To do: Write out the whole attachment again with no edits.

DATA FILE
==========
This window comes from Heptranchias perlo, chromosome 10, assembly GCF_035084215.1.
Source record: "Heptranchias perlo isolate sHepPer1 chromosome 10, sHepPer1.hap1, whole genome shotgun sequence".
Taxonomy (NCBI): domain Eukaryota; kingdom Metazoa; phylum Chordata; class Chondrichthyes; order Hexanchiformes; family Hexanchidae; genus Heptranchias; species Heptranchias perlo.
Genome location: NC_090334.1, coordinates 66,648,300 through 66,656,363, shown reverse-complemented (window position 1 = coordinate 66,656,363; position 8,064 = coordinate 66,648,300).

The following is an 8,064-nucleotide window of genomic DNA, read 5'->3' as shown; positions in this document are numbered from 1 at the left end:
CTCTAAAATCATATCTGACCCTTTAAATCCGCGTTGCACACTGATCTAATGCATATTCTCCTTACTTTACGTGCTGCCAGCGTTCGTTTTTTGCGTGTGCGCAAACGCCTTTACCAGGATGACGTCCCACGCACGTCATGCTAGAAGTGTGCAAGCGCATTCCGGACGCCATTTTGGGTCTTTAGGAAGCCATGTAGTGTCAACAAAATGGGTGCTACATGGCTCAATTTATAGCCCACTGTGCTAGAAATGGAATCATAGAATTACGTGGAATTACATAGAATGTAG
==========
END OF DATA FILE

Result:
This window comes from Heptranchias perlo, chromosome 10, assembly GCF_035084215.1.
Source record: "Heptranchias perlo isolate sHepPer1 chromosome 10, sHepPer1.hap1, whole genome shotgun sequence".
Taxonomy (NCBI): domain Eukaryota; kingdom Metazoa; phylum Chordata; class Chondrichthyes; order Hexanchiformes; family Hexanchidae; genus Heptranchias; species Heptranchias perlo.
Genome location: NC_090334.1, coordinates 66,648,300 through 66,656,363, shown reverse-complemented (window position 1 = coordinate 66,656,363; position 8,064 = coordinate 66,648,300).

The following is an 8,064-nucleotide window of genomic DNA, read 5'->3' as shown; positions in this document are numbered from 1 at the left end:
CTCTAAAATCATATCTGACCCTTTAAATCCGCGTTGCACACTGATCTAATGCATATTCTCCTTACTTTACGTGCTGCCAGCGTTCGTTTTTTGCGTGTGCGCAAACGCCTTTACCAGGATGACGTCCCACGCACGTCATGCTAGAAGTGTGCAAGCGCATTCCGGACGCCATTTTGGGTCTTTAGGAAGCCATGTAGTGTCAACAAAATGGGTGCTACATGGCTCAATTTATAGCCCACTGTGCTAGAAATGGAATCATAGAATTACGTGGAATTACATAGAATGTAG